Card Sorting Defined

Card sorting can be described as a technique that is used to help structure, improve or define the menu and taxonomy of a website or product. This is mostly used by information architects and other professionals who are related to this.

This can be conducted, remotely, online or using large sample of participants that will help you achieve statistical significance. It is considered an inexpensive, quick and reliable method that serves as input for a person’s design process. It generates an overall structure for information as well as great suggestions for menus, navigations and possible taxonomies.

The main aim of card sorting is to increase a system’s findability using the method that is user centered. It involves sorting a number of cards series where each is labeled with piece of content or sometimes functionality into various groups that normally make sense to participants/users.

This helps to reveal the patterns that users would expect to find in terms of functionality and content. Patterns are referred to as mental model and by understanding this it helps to make a product easier to use.

Card sorting study can be quite valuable to any UX team. This is because a card sort that has been well designed can be used to generate a dendrogram (diagram) that groups various items into different clusters based on their relationship. The clusters can be used as the base for enhancing the structure of a site. In addition to this the study can help define a new structure or improve an existing one.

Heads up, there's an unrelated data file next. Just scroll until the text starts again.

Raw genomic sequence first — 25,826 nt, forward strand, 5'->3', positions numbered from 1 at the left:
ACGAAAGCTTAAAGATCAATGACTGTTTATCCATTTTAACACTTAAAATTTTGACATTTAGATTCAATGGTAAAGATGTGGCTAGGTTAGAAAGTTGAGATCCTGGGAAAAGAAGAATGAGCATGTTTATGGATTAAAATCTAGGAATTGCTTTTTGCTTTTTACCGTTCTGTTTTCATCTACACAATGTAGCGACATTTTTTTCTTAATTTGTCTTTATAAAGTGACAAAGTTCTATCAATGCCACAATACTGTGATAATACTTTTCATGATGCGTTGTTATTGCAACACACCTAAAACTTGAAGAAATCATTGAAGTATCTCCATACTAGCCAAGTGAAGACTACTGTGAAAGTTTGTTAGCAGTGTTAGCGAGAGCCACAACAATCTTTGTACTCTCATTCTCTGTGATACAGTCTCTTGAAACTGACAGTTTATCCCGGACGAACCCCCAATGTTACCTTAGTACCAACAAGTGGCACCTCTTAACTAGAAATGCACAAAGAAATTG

It can also give insight on how to categorize and organize information. It does not require moderation that can be created fast and it’s very simple to collect data from more than fifty participants. It’s also important to note that it helps users to save money since it is more effective than using lab testing. This is because there is no need for research moderation, lab space or compensating the participants for traveling.

There are two main methods that are used for card sorting: 

Open card sorts: this is where participants are given cards that show website content without any pre-established groupings. They are requested to sort the cards in groups they think are most appropriate and describe them. This is ideal when you are looking for information about existing products or sites.

Closed card sorts: participants here get cards that show site content with an already established initial set of various primary groups. Participants are requested to place the cards in the groups. This is beneficial when you want to add new content to a structure for gaining additional feedback after the results from the open card sort.

There are numerous advantages 

  • Cheap: it costs 3×5 index cards, printing labels/pen, sticky notes and your time.
  • Simple: it is pretty simple for participants and organizer.
  • Established: this has been used successfully by designers for more than a decade.
  • Quick to execute: a short period of time can be used provide a large amount of data.
  • Provides good foundation: offers great foundation for the structure of the product or site.
  • Involves users: card sorting is based on the real input from the users and not strong opinions, gut feelings of the key stakeholder, designer or information architect.

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Megan Wilson
Megan Wilson is user experience specialist & editor of UX Motel. She is also the Quality Assurance and UX Specialist at WalkMe Megan.w(at)walkme.com
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